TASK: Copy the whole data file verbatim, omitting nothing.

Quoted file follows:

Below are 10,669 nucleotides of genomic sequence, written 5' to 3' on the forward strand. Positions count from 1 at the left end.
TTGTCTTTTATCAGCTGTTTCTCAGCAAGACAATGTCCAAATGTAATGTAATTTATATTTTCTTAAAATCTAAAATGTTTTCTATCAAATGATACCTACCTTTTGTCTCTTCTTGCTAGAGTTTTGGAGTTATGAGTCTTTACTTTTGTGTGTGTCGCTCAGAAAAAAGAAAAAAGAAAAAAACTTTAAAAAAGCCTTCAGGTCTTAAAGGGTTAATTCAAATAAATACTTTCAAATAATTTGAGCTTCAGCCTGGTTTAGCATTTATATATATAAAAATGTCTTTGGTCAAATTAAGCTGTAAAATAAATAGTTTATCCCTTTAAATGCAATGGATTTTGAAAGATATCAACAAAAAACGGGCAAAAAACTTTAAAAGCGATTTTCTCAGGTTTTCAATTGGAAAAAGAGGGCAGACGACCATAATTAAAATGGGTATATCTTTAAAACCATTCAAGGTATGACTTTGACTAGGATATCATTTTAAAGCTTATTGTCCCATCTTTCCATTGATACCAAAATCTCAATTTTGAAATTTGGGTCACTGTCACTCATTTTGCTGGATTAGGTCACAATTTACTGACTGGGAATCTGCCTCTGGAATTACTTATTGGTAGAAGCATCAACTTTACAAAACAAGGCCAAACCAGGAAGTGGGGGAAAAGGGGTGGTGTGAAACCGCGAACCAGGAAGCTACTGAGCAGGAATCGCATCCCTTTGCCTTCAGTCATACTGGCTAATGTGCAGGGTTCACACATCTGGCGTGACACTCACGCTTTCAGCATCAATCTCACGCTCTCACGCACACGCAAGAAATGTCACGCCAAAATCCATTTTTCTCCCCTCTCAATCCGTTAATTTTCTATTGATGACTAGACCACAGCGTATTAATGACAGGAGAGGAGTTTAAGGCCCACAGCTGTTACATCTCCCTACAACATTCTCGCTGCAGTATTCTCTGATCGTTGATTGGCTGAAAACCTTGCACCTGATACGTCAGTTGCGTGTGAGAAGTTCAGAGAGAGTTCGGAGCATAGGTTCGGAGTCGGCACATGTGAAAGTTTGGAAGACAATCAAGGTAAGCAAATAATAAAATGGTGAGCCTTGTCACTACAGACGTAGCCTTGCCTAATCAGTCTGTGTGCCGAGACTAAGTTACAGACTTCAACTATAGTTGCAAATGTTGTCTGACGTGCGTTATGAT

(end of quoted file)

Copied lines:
Below are 10,669 nucleotides of genomic sequence, written 5' to 3' on the forward strand. Positions count from 1 at the left end.
TTGTCTTTTATCAGCTGTTTCTCAGCAAGACAATGTCCAAATGTAATGTAATTTATATTTTCTTAAAATCTAAAATGTTTTCTATCAAATGATACCTACCTTTTGTCTCTTCTTGCTAGAGTTTTGGAGTTATGAGTCTTTACTTTTGTGTGTGTCGCTCAGAAAAAAGAAAAAAGAAAAAAACTTTAAAAAAGCCTTCAGGTCTTAAAGGGTTAATTCAAATAAATACTTTCAAATAATTTGAGCTTCAGCCTGGTTTAGCATTTATATATATAAAAATGTCTTTGGTCAAATTAAGCTGTAAAATAAATAGTTTATCCCTTTAAATGCAATGGATTTTGAAAGATATCAACAAAAAACGGGCAAAAAACTTTAAAAGCGATTTTCTCAGGTTTTCAATTGGAAAAAGAGGGCAGACGACCATAATTAAAATGGGTATATCTTTAAAACCATTCAAGGTATGACTTTGACTAGGATATCATTTTAAAGCTTATTGTCCCATCTTTCCATTGATACCAAAATCTCAATTTTGAAATTTGGGTCACTGTCACTCATTTTGCTGGATTAGGTCACAATTTACTGACTGGGAATCTGCCTCTGGAATTACTTATTGGTAGAAGCATCAACTTTACAAAACAAGGCCAAACCAGGAAGTGGGGGAAAAGGGGTGGTGTGAAACCGCGAACCAGGAAGCTACTGAGCAGGAATCGCATCCCTTTGCCTTCAGTCATACTGGCTAATGTGCAGGGTTCACACATCTGGCGTGACACTCACGCTTTCAGCATCAATCTCACGCTCTCACGCACACGCAAGAAATGTCACGCCAAAATCCATTTTTCTCCCCTCTCAATCCGTTAATTTTCTATTGATGACTAGACCACAGCGTATTAATGACAGGAGAGGAGTTTAAGGCCCACAGCTGTTACATCTCCCTACAACATTCTCGCTGCAGTATTCTCTGATCGTTGATTGGCTGAAAACCTTGCACCTGATACGTCAGTTGCGTGTGAGAAGTTCAGAGAGAGTTCGGAGCATAGGTTCGGAGTCGGCACATGTGAAAGTTTGGAAGACAATCAAGGTAAGCAAATAATAAAATGGTGAGCCTTGTCACTACAGACGTAGCCTTGCCTAATCAGTCTGTGTGCCGAGACTAAGTTACAGACTTCAACTATAGTTGCAAATGTTGTCTGACGTGCGTTATGAT